Donald Trump and Vladimir Putin never shy away from voicing their disdain. But there's at least one thing both men say they would enjoy: Each other's company.
The budding bromance between two of the world's brashest figures inched forward Thursday when Putin called Trump "very talented" and the "absolute leader" in the 2016 U.S. presidential campaign.
“He’s a very lively man, talented without doubt,” Putin said after a three-hour news conference, according to the Interfax news service. He also described Trump as someone he could "get along with" and a "bright and talented" man, while welcoming the American billionaire's commitment to deeper relations with Russia.
The comments were a reciprocation of the more tempered praise Trump has repeatedly bestowed on the Russian leader — a sign that the two view one another with a cautious admiration.
But Trump's compliments for Putin often serve a political purpose: highlighting President Obama's alleged weakness. Trump has warned that Putin "has eaten Obama's lunch," is "toying with Obama" and was "really embarrassing the U.S."
Still, the constant praise for Putin suggests he may be more than just a political tool to Trump.
Trump: "In terms of leadership, he's getting an 'A'"
Just two months ago, Trump said that if he became president, his relationship with Putin would be so strong that the Russian leader would gladly extradite NSA leaker Edward Snowden.
"If I were president, Putin would give him over," Trump told CNN's Anderson Cooper. "I would get along with Putin. I've dealt with Russia."
That comment came just weeks after Trump praised Putin by way of criticizing Obama.
"I will tell you that I think in terms of leadership, he's getting an 'A,'" Trump said of Putin, "and our president is not doing so well."
That interview, with Fox's Bill O'Reilly, came one day after Putin and Obama held their first formal meeting in more than two years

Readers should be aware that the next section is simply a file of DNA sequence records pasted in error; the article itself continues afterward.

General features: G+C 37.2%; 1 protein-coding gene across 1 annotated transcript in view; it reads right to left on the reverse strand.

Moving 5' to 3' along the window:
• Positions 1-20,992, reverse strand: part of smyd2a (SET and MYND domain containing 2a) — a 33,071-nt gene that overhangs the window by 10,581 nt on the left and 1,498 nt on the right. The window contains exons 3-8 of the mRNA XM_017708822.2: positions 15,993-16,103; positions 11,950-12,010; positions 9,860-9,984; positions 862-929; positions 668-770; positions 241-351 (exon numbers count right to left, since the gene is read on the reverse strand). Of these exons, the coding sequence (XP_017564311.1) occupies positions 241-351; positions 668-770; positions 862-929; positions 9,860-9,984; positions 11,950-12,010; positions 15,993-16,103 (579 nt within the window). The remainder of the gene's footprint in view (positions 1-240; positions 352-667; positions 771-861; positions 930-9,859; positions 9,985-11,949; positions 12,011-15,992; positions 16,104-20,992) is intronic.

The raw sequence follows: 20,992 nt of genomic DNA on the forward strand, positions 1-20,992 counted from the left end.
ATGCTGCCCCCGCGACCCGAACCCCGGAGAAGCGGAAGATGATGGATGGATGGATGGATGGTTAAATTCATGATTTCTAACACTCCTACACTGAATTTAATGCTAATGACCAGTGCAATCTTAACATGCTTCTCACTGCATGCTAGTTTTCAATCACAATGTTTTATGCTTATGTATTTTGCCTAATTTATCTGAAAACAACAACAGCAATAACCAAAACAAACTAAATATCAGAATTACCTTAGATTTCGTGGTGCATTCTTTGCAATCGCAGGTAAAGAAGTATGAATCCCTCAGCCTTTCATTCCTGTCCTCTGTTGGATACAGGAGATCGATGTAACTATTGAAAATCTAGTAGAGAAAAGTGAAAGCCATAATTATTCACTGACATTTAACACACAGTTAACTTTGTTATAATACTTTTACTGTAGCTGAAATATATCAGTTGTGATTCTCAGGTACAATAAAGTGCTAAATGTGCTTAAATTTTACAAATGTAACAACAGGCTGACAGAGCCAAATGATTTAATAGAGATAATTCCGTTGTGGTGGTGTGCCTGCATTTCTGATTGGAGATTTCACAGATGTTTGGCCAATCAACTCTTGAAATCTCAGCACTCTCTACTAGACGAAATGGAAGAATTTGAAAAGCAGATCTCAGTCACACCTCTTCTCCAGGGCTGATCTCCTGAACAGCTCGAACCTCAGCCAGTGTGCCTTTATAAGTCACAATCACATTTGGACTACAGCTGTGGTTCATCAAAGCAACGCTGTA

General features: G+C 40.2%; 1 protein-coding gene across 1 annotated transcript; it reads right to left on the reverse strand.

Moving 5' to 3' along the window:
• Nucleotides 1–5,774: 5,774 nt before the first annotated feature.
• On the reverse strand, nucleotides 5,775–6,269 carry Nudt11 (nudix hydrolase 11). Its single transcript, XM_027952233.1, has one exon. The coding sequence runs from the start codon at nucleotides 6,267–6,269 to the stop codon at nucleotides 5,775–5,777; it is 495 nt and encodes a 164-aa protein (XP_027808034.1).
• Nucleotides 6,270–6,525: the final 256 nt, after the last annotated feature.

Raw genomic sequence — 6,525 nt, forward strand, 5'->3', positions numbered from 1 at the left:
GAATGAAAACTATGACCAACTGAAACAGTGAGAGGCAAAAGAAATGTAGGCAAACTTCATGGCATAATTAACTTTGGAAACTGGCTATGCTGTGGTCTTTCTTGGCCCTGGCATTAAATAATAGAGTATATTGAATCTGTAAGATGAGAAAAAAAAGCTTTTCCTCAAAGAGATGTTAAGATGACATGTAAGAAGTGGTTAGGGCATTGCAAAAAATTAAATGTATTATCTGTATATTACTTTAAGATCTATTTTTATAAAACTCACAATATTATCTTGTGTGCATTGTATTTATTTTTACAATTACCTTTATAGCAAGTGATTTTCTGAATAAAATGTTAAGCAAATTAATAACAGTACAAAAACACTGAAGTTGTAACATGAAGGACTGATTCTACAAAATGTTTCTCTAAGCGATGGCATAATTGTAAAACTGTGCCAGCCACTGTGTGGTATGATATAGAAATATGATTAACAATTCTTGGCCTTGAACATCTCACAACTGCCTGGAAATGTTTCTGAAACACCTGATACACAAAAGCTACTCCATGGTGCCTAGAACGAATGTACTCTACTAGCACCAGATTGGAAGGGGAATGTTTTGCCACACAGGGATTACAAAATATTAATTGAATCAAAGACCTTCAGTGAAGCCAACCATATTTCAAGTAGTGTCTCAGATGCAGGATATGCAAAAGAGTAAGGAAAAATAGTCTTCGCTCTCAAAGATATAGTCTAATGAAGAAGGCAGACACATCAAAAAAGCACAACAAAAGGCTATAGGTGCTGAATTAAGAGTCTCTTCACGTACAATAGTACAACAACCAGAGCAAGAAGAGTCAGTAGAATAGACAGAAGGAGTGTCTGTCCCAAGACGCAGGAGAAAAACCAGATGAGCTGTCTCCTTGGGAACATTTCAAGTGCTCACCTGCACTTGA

"They did not look good together," Trump said.
"He frankly wants to fight ISIS and I think that's a wonderful thing," Trump later added, suggesting that leaving Syrian President Bashar al-Assad in power may be better than the alternative. He also expressed little concern at the notion, expressed by O'Reilly, that Putin could "run Syria" after intervening in the Syrian conflict.
"All right, okay. Fine. I mean, you know, we can be in Syria," Trump said. "Do you want to run Syria? Do you want to own Syria? I want to rebuild our country, Bill."
Trump: "Putin probably comes in to save the day, if Germany doesn't."
In late September, Trump complained that Putin received better treatment in a "60 Minutes" interview than he had. In explaining why, Trump offered a backhanded compliment:
"Putin is a nicer person than I am," he said.
Over the summer, Trump suggested that he and Putin would develop a strong relationship as world leaders.
"I think I'd get along very well with Vladimir Putin. I just think so. People say, 'What do you mean?' I think I'd get along well with him," he told reporters in Scotland in late July. "Obama and him — he hates Obama, Obama hates him. We have unbelievably bad relationships."
Earlier that month, Trump said he saw little reason to worry about the Greek debt crisis and its impact on the European economy, telling Fox Business Network's Maria Bartiromo that if Germany wouldn't help, Putin would.
"Frankly, Putin probably comes in to save the day, if Germany doesn't," Trump said. "So I think that Greece is going to be in better shape than people think."